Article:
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Discussion Starter · #1 ·
Don't want it to be said that us CD owners were unresponsive lumps of...well...err...humanity, I guess.

Anyway, my CD (Field EFS) is at the KBI Resort and Spa in Harrisburg PA for a little "treatment".

I had some of the common problems I have read about here before: last round failure to go into battery, sharp edges on the trigger, slide release, and safety - that sort of thing. I suppose I could have gone and gotten some new parts I thought I would give KBI a shot, since the consensus here has been that their Service Dept. has treated them well. I'll report back the results of their "treatment".

Scott
 

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Look forward so seeing your report. I am also glad the pwers that be restored the CD forum.

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He who assails us does so without impunity.
 

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Mr. Smith,
If the service I got was typical, you should be quite pleased with you Chuck when you get it back.

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Three Blocks Long and Two Lanes Wide...
 

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Mr.SmithMSU I'm not a charles daly user but saw the MSU. I graduated from there in '83. Just wanted to say hi.
 

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Well, other than the minor extractor problem, I don't have any complaints with my CD. I must apoligize for not posting as frequently, but its hard to find something to say when you own the best bang for the buck........other than to prostelytise(sp) about it!
 

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Discussion Starter · #7 ·
Well, Charles returned on Friday. I can't say I was very pleased with the response.

I had a list of 9 issues. At the top of the list was a consistent last round failure to go into battery, closely followed by very sharp edges on the trigger, safety lever, and slide stop lever (sharp enough to be painful after just a few shots!), and some other "finish" issues that I thought were a little too rough.

Their response to the feed issue was to send 2 new mags (MecGar is stamped on them), and to tell me that they fired it with Winchester and American Eagle and CCI ammunition with no failures, and the problem was with the inexpensive ammunition I was using (Sellier & Bellot, PMP Denel, and CCI Blazer)

My first reactions were:
1. I bought a "value" pistol, but I have to feed it Premium ammo?
2. You guys must not have fired this thing more than once or twice, because your finger would have been hurting from the sharp edge on the trigger! Or you wear gloves to keep your fingers from being injured by the sharp edges on your triggers!

But, being the fair-minded person I am, I thought I would try it out myself. So I went and bought a box of Winchester White Box and a box of American Eagle and went off to the range.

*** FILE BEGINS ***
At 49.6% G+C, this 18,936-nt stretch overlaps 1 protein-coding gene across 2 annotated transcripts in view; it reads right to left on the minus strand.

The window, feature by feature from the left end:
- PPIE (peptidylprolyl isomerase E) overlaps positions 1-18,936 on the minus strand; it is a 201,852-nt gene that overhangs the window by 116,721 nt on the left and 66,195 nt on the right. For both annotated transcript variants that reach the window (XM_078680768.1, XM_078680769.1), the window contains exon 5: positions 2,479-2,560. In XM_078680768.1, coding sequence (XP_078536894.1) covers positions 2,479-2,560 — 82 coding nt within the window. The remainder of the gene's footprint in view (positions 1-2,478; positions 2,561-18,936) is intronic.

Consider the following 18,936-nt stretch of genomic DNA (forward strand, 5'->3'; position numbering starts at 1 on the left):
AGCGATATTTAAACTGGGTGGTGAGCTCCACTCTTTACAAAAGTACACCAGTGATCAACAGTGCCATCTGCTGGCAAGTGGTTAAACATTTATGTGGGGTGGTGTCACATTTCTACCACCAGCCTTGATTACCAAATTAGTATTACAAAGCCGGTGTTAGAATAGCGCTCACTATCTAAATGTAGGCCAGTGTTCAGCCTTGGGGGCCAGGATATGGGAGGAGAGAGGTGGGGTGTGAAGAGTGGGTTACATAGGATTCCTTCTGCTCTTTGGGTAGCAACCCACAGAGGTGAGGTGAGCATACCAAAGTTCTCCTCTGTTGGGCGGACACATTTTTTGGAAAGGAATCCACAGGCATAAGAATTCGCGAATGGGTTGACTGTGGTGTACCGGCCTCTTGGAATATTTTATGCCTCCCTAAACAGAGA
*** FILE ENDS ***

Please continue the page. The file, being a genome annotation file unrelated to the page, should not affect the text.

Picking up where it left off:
I first loaded up the 25 rounds of S&B I had left. All of them went off without a hitch, so I thought maybe the feed problems were fixed with the new mags. Then I loaded up the Winchesters, and the first couple of mags went fine, but then the feed problem came back, and continued through half a box of Winchester and half a box of American Eagle. Almost every mag from about the 40-round mark was having the same last-round failure. So even with the factory-recommended ammunition, there is still a feed problem.

As for the sharp edges and finish issues, their reply was that all of these were within factory specifications and therefore weren't a problem.

Now, I realize that a 1911 needs some break-in time to really see how it is going to be, so I'm willing to keep shooting and see how it goes, but these sharp edges can't be factory spec, can they? That just doesn't seem right to me. I'm not expecting the ultimate smooth-job, but the trigger and safeties are the places I would spend a little time to make them comfortable to shoot.

So, I'm glad to have it back, but it still isn't right.

[This message has been edited by MrSmithMSU (edited 10-22-2001).]
 

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Time equals money.

From what I've seen, CDs are a lot about "looks" to the point of letting such things as quality go by the wayside.

Look at all those "custom" features. What they are is cheap copies of parts form wilson or other quality suppliers. Even the most ardent CD fan (guess who I'm thinking about) has replaced darn near every one of those parts.

If it makes you feel better, I had a Llama mini-max subcompact that would cut my hand up due to a sharp safety. It was nearly impossible to clean due to all the pits and sharp edges that made up most of the internals.

The good thing about the CD is that the basic models are cheap enough that a few parts replacements will still leave you with cash in your pocket. As for the higher dollar models, I can't see spending the money.
 

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I've come to the conclusion that the gunsmiths at KBI are not really gunsmiths. They just replace parts. I had to send mine back twice, and they never fixed the problems I had. After having enough of their sloppy "gunsmithing" service, I took my 1911 and Hi Power to Kurt Wickmann. After a few hours of his magic, both firearms are 100% reliable. Hell, he even knew what was wrong with the guns before taking them apart!

My suggestion, if they don't fix it right the first time you return it, spend a few dollars more and have a real gunsmith look at it, not a KBI learned from a correspondence course gunsmith.
 

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I think you could be correct.

Obvious problems get a parts replacement, while anything not obvious gets a new gun. I guess denial of the problem is the other option that I hope they won't use much.
 
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